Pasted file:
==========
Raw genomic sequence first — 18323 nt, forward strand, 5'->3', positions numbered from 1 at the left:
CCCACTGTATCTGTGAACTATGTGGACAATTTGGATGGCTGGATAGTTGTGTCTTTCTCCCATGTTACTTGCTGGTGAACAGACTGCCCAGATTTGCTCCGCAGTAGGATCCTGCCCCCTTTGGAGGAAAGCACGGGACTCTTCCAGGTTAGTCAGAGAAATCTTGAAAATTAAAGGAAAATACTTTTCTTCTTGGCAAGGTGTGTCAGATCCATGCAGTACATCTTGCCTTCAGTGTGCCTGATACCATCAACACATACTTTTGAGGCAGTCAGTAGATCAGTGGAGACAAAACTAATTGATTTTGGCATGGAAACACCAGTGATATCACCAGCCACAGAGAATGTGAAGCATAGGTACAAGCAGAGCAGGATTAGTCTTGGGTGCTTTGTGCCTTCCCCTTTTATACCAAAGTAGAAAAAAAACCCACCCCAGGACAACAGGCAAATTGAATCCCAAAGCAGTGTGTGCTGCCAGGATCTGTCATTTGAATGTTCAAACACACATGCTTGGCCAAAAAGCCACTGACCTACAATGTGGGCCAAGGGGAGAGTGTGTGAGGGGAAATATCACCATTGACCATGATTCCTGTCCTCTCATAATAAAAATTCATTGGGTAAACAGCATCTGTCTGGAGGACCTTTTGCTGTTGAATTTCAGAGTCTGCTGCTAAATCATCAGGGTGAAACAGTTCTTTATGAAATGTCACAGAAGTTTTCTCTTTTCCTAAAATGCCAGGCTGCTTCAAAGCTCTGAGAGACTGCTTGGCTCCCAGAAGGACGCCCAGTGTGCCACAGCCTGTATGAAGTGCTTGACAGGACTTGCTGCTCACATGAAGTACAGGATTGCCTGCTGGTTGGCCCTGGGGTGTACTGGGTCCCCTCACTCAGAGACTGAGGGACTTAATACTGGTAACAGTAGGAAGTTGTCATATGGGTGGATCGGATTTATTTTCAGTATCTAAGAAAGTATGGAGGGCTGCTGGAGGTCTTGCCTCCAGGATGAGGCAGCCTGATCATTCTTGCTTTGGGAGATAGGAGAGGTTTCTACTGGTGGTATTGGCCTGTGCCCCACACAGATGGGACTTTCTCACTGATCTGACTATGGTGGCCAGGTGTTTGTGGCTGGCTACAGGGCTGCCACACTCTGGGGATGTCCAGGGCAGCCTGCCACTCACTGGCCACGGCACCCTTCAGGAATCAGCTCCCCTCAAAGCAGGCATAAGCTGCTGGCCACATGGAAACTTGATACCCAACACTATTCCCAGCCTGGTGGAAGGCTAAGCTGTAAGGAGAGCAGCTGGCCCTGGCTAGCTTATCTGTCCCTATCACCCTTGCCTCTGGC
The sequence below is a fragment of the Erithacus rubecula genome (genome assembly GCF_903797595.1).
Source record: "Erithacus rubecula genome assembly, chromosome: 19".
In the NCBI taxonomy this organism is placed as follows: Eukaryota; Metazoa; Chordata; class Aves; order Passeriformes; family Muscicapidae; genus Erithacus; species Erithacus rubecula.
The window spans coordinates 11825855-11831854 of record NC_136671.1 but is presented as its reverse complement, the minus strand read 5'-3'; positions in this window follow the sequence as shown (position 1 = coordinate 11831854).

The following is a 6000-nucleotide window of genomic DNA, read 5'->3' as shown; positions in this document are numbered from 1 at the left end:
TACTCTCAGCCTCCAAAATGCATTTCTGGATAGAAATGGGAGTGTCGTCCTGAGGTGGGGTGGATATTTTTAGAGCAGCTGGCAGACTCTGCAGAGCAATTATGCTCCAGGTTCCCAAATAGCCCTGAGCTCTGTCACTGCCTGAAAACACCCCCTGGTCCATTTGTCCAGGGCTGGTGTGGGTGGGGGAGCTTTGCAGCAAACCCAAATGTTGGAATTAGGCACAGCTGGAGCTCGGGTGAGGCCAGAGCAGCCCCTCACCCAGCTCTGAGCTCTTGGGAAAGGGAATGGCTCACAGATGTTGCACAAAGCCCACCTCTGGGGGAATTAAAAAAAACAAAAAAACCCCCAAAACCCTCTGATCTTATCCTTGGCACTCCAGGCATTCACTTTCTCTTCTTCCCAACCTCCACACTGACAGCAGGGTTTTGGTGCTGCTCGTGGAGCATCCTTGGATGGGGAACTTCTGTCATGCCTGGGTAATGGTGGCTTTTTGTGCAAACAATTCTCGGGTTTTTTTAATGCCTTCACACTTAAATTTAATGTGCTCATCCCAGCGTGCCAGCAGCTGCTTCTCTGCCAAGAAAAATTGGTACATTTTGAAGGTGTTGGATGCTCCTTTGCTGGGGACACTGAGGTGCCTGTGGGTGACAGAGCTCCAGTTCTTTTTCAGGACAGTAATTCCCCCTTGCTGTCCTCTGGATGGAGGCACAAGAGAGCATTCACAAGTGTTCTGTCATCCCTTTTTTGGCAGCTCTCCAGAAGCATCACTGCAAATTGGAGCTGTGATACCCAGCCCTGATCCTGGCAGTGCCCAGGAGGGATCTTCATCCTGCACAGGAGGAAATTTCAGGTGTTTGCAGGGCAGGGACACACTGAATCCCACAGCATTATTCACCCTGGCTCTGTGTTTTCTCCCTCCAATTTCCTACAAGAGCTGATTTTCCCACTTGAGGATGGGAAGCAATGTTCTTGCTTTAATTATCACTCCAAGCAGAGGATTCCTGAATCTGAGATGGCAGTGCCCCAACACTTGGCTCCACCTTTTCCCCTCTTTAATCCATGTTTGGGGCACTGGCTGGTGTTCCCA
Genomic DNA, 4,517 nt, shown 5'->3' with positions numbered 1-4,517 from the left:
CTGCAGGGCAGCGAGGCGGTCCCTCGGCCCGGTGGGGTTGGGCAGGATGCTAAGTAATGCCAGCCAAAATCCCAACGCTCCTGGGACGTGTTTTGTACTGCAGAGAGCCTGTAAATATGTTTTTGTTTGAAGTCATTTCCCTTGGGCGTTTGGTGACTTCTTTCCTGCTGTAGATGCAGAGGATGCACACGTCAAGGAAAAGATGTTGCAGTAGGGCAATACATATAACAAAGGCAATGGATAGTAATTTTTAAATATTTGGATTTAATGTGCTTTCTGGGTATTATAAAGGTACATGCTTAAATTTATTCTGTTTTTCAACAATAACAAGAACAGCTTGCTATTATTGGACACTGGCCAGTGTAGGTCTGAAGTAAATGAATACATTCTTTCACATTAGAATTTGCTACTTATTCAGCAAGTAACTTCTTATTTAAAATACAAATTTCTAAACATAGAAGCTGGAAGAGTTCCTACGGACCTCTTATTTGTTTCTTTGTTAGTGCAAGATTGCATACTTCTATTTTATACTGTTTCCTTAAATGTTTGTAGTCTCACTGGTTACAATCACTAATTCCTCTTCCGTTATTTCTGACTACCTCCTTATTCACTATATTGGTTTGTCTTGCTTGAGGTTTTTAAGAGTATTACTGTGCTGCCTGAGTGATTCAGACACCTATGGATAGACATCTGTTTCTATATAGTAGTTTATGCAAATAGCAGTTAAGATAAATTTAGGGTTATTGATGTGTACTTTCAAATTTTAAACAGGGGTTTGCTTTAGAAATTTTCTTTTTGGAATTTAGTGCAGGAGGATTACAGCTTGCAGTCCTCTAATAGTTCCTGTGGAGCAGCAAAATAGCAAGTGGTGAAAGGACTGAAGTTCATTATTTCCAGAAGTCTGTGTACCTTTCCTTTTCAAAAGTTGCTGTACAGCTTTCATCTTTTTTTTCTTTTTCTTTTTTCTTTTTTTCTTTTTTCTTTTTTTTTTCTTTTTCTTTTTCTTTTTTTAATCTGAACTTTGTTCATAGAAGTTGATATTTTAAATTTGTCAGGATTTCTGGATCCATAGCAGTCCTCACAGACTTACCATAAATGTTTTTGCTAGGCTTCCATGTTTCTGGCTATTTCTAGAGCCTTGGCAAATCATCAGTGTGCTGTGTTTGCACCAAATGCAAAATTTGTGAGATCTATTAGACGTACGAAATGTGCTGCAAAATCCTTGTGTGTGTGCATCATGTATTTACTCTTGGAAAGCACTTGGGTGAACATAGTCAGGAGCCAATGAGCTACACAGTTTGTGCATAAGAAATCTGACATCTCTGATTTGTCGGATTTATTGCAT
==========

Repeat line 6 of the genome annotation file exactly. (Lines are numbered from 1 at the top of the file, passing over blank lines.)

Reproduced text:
The window spans coordinates 11825855-11831854 of record NC_136671.1 but is presented as its reverse complement, the minus strand read 5'-3'; positions in this window follow the sequence as shown (position 1 = coordinate 11831854).